Gavin Henrick has a useful blog that publishes information about the ongoing development of Moodle 2. I was particularly interested in how Moodle will handle sharing files with consumer web apps like Google Docs and Flickr. Lucky for me, Gavin has a couple of screencasts covering the topic. Here’s some info about importing docs from external repositories:
It’s a pretty intuitive UI that borrows heavily from desktop file picking interfaces. Moodle 2 integrates with an impressive list of external repositories:
- Google Docs
- Remote Moodle installations
- Amazon S3
- WebDAV repositories
- Wikimedia servers
- File systems
The repository API supports plugins for other repositories, so this list should grow over time.
Moodle 2 also supports export to repositories in either HTML or LEAP2A format:
This is also nicely done, but it doesn’t go far enough, in my view. A fundamental flaw in LMS design is that the course, rather than the student, owns course documents. While it’s great that Moodle makes it easy to export course contributions to places where students can hold onto them after the course gets archived, this mechanism relies on students making specific efforts to save their work. I would prefer to see a system in which the canonical copies of student-created course documents (or faculty-created course documents, for that matter) live in the users’ private file storage space and the course instance is granted permission to access them. By default, students hold onto all of their contributions after the course is archived.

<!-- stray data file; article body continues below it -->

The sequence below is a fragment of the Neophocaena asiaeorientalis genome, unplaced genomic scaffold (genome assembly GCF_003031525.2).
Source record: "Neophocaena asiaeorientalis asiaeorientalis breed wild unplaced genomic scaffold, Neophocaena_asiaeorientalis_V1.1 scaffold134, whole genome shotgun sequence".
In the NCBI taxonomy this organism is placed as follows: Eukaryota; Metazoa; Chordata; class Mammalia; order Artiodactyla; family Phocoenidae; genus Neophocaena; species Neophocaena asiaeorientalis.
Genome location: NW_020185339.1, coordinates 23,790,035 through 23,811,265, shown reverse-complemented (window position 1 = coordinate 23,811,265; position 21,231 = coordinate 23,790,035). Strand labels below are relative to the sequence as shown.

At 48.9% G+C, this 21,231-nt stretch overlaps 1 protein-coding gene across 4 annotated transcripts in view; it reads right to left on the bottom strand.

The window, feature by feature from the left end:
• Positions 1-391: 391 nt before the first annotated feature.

At any rate, if this is representative of the kind of improvement that is going into Moodle 2, it is likely to be an impressive release.